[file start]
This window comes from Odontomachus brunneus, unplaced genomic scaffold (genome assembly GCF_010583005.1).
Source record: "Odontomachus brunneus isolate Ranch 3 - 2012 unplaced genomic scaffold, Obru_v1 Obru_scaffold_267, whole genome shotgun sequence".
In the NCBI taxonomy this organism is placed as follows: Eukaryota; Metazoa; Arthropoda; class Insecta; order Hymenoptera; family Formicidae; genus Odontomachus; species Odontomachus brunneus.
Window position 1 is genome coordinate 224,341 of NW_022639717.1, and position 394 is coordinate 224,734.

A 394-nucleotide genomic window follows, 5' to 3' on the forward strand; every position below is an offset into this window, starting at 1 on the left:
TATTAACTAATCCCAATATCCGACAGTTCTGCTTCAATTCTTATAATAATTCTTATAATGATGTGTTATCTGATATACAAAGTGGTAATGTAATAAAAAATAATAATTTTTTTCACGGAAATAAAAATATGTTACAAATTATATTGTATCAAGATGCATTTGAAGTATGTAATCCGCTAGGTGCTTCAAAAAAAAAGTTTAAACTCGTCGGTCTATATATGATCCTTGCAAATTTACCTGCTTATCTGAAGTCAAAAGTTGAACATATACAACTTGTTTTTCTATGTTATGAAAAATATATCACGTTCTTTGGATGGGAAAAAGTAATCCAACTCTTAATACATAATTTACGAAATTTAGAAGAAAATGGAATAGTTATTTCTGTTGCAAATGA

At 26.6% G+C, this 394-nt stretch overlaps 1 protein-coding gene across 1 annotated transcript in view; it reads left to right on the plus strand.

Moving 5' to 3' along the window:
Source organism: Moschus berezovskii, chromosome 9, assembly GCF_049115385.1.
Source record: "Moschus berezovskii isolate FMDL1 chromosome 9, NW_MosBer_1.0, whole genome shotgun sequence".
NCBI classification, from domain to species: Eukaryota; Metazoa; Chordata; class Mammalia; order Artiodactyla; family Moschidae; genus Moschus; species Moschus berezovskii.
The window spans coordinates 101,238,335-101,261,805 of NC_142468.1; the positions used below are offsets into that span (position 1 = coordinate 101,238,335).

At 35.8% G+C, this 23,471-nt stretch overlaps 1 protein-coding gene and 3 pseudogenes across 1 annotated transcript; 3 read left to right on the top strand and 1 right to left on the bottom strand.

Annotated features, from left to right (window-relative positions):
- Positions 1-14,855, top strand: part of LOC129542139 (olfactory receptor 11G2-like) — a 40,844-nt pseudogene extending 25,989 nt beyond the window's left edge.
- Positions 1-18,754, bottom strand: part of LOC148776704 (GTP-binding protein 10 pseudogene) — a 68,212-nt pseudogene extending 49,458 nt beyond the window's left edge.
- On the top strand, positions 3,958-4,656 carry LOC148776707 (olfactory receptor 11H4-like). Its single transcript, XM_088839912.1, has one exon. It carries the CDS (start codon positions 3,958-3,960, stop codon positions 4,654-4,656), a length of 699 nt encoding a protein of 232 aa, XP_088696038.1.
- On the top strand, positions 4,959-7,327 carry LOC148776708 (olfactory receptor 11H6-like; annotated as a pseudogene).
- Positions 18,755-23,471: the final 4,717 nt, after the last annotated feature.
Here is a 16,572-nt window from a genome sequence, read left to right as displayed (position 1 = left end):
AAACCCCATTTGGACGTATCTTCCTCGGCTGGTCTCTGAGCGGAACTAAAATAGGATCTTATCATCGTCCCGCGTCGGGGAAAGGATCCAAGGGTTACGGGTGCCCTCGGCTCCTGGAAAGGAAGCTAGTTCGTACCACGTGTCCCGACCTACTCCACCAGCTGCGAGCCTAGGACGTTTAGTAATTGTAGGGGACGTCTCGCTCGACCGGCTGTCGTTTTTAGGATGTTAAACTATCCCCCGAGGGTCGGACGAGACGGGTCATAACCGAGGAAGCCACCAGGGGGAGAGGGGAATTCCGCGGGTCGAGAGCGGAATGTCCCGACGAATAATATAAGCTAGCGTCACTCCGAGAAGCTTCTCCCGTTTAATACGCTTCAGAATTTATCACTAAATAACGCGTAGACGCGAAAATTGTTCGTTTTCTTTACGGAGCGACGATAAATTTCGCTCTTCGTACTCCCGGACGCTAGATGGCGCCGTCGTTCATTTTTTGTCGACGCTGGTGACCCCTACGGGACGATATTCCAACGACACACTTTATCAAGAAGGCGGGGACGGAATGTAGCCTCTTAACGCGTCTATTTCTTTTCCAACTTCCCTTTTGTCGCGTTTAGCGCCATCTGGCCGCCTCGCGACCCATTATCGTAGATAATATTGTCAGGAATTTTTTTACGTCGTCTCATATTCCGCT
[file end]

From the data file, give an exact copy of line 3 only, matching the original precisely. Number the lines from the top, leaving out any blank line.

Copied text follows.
In the NCBI taxonomy this organism is placed as follows: Eukaryota; Metazoa; Arthropoda; class Insecta; order Hymenoptera; family Formicidae; genus Odontomachus; species Odontomachus brunneus.